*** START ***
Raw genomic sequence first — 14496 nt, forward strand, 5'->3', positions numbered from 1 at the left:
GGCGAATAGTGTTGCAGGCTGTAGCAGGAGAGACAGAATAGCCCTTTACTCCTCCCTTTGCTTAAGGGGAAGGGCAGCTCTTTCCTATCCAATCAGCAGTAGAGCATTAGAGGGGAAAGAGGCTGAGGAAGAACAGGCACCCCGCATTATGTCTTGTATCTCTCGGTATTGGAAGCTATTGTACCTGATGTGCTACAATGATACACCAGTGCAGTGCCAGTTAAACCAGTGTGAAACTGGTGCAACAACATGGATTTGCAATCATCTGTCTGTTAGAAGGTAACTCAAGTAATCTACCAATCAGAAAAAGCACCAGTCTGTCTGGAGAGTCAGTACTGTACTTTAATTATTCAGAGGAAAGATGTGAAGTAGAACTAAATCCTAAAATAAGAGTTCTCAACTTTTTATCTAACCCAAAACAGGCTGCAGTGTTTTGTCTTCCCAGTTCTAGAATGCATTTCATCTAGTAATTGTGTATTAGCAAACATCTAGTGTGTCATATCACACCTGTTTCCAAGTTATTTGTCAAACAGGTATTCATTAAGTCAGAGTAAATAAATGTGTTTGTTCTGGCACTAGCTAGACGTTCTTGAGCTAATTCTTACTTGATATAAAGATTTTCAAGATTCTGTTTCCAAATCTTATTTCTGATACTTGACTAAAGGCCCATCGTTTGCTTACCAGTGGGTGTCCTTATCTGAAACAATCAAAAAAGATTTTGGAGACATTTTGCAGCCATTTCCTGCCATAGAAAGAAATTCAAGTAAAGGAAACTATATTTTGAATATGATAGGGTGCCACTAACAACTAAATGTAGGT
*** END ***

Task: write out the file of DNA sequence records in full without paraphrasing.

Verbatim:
Raw genomic sequence first — 14496 nt, forward strand, 5'->3', positions numbered from 1 at the left:
GGCGAATAGTGTTGCAGGCTGTAGCAGGAGAGACAGAATAGCCCTTTACTCCTCCCTTTGCTTAAGGGGAAGGGCAGCTCTTTCCTATCCAATCAGCAGTAGAGCATTAGAGGGGAAAGAGGCTGAGGAAGAACAGGCACCCCGCATTATGTCTTGTATCTCTCGGTATTGGAAGCTATTGTACCTGATGTGCTACAATGATACACCAGTGCAGTGCCAGTTAAACCAGTGTGAAACTGGTGCAACAACATGGATTTGCAATCATCTGTCTGTTAGAAGGTAACTCAAGTAATCTACCAATCAGAAAAAGCACCAGTCTGTCTGGAGAGTCAGTACTGTACTTTAATTATTCAGAGGAAAGATGTGAAGTAGAACTAAATCCTAAAATAAGAGTTCTCAACTTTTTATCTAACCCAAAACAGGCTGCAGTGTTTTGTCTTCCCAGTTCTAGAATGCATTTCATCTAGTAATTGTGTATTAGCAAACATCTAGTGTGTCATATCACACCTGTTTCCAAGTTATTTGTCAAACAGGTATTCATTAAGTCAGAGTAAATAAATGTGTTTGTTCTGGCACTAGCTAGACGTTCTTGAGCTAATTCTTACTTGATATAAAGATTTTCAAGATTCTGTTTCCAAATCTTATTTCTGATACTTGACTAAAGGCCCATCGTTTGCTTACCAGTGGGTGTCCTTATCTGAAACAATCAAAAAAGATTTTGGAGACATTTTGCAGCCATTTCCTGCCATAGAAAGAAATTCAAGTAAAGGAAACTATATTTTGAATATGATAGGGTGCCACTAACAACTAAATGTAGGT